client’s fiscal year-end. [Note: As pointed out in the case, the bulk of the bogus West Coast sales
were booked in the last month of fiscal 1995, but apparently not in the final few days of fiscal 1995—
which was the case for the bogus Wow Wee sales. So, you would not have expected any of the
bogus West Coast sales to be included in the year-end sales cutoff test.]
4. Examination of subsequent cash receipts and inspection of shipping documents are the two most
common “alternative” procedures auditors apply when a confirmation cannot be obtained for a large
receivable. Another alternative procedure in such circumstances is simply to sit down with
appropriate client personnel and have a heart-to-heart discussion regarding the given receivable. The
purpose of this discussion would be to determine whether the client is aware of any unusual risks or
circumstances regarding the given receivable that have important audit implications.
Generally, a positive confirmation received from an independent third party, such as a client’s
customer, is considered to be more reliable than the evidence yielded by the alternative procedures
identified in the prior paragraph. For example, a deceitful audit client may “fake” shipping documents
and subsequent cash receipts to conceal the true nature of bogus sales transactions.
5. You will not find a reference to “insider trading” in the topical index to the professional auditing
standards. Nevertheless, insider trading is clearly an “illegal act” that may have significant
implications for a client and significant implications for the client’s independent audit firm. AU
110 Case 2.3 Happiness Express, Inc.
Section 317 discusses at length auditors’ responsibilities regarding illegal acts perpetrated by a client.
AU 317.05 notes that auditors’ responsibilities for illegal acts that have a direct and material effect on
a client’s financial statements are the same as auditors’ responsibilities for misstatements caused by
error or fraud as described in AU Section 110. The principal focus of AU Section 317 is on illegal
acts that have a material but indirect effect on a client’s financial statements. AU 317.06 refers
specifically to insider trading as an example of an illegal act that may have such an effect on a client’s
According to AU 317.07, auditors “should be aware of the possibility that such illegal acts [those
having a material and indirect effect on financial statement amounts] may have occurred.” That
paragraph goes on to suggest that if specific information comes to the auditor’s attention that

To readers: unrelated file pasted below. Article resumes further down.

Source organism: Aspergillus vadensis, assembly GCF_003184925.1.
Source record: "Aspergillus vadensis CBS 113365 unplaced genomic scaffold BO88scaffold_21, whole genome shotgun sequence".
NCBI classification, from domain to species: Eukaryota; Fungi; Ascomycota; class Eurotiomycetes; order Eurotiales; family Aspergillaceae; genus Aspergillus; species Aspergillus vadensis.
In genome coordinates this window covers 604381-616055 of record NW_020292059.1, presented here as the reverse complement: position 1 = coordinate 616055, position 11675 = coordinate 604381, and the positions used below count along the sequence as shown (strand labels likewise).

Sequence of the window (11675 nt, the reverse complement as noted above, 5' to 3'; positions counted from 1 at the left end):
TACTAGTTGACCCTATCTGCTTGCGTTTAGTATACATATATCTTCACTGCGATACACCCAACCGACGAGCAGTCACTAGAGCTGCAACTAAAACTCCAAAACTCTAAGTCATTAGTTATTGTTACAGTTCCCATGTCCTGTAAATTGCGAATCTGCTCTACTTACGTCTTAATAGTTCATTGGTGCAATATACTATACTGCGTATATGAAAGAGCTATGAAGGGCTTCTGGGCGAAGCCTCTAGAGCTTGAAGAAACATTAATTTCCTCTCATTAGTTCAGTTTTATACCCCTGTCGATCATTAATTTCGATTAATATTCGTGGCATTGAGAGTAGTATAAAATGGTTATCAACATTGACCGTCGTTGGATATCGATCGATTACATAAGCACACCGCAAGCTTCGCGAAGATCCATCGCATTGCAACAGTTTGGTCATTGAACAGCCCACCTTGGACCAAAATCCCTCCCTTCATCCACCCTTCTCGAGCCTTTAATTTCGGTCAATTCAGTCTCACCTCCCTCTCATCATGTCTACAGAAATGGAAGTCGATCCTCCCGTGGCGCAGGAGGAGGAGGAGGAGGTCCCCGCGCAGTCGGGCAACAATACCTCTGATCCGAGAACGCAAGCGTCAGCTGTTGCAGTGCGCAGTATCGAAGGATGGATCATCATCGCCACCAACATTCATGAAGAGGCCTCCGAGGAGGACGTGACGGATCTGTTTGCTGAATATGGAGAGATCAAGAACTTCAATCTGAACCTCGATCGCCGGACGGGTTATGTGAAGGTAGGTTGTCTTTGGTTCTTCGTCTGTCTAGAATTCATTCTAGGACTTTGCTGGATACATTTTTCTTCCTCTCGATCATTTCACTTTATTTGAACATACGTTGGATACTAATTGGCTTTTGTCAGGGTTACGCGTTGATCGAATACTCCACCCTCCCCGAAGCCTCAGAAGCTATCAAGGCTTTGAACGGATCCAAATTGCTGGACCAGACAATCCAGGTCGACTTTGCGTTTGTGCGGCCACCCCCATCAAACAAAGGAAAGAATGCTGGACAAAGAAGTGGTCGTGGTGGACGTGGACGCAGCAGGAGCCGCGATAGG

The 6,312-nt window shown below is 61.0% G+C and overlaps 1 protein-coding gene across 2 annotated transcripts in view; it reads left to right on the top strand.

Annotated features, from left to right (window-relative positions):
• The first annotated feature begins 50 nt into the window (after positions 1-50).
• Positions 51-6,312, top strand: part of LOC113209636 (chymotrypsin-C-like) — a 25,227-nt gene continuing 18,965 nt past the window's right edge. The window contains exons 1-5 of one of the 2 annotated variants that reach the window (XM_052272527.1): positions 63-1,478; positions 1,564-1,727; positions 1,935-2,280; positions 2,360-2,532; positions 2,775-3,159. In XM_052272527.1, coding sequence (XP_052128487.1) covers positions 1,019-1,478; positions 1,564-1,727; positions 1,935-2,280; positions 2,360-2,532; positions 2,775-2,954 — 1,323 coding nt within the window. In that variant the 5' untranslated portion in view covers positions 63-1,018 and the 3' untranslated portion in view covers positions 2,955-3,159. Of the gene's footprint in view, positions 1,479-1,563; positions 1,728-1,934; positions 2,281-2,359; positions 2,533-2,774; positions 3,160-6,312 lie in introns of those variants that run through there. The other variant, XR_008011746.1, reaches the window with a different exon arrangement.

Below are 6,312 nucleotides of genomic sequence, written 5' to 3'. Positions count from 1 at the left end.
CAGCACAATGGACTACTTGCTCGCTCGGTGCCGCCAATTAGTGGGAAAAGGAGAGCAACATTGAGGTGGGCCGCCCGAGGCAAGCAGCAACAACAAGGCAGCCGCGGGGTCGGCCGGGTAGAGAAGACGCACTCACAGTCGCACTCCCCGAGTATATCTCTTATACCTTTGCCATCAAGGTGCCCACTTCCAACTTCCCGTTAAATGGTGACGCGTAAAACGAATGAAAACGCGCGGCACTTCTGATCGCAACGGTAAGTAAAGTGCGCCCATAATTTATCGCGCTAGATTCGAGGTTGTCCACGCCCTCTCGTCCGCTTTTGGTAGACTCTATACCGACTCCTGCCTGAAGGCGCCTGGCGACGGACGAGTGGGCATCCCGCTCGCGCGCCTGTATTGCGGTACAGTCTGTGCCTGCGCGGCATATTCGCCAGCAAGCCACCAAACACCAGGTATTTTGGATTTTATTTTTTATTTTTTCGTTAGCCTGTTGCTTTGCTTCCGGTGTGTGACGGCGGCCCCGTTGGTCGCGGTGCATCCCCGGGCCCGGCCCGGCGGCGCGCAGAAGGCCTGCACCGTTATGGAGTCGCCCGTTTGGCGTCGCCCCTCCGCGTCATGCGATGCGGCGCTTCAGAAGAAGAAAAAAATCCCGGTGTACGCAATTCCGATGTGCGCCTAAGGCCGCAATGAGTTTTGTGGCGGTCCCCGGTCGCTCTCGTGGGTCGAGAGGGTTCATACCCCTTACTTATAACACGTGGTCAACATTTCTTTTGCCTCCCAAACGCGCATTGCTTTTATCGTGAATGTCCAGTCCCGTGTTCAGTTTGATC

provides evidence concerning the existence of such illegal acts, “the auditor should apply audit
procedures specifically directed to ascertaining whether an illegal act has occurred.”
In summary, I would suggest that “yes” auditors do have a responsibility to “consider” the
possibility that client executives have engaged in insider trading. Additionally, if they uncover
evidence suggesting that insider trading has occurred, auditors have a responsibility to investigate that
possibility. [AU Section 317 lists various audit procedures that can be used to investigate potential
This case examines an embezzlement scheme involving CapitalBanc Corporation, a publiclyowned bank holding company based in New York City. The principal operating unit of CapitalBanc
was Capital National Bank, a bank that had five branch offices scattered across the New York City
metropolitan area. CapitalBanc’s CEO, Carlos Cordova, embezzled at least $400,000 from the firm’s
177th Street Branch office. Cordova’s embezzlement was discovered after the bank was declared
insolvent in 1990 and taken over by the Federal Deposit Insurance Corporation (FDIC). Cordova
subsequently pleaded guilty to several counts of bank fraud.
In 1987, CapitalBanc retained Arthur Andersen to audit the financial statements to be included in
its 10-K. Ironically, Arthur Andersen selected the 177th Street Branch to perform a surprise year-end
cash count. When the auditors arrived, they discovered that $2.7 million, more than one-half of the
branch’s cash funds, were not accessible. Allegedly, those funds were segregated in a locked cabinet
within the branch’s main vault. According to branch personnel, three keys were required to unlock
the cabinet, one of which was in Cordova’s possession. Since Cordova was out of the country at the
time, the employees were unable to unlock the cabinet. After consulting with their superiors on the
audit engagement team, the Arthur Andersen auditors informed the branch’s personnel that they
would count the cash funds in the locked cabinet when Cordova returned.
Upon returning to New York City, Cordova had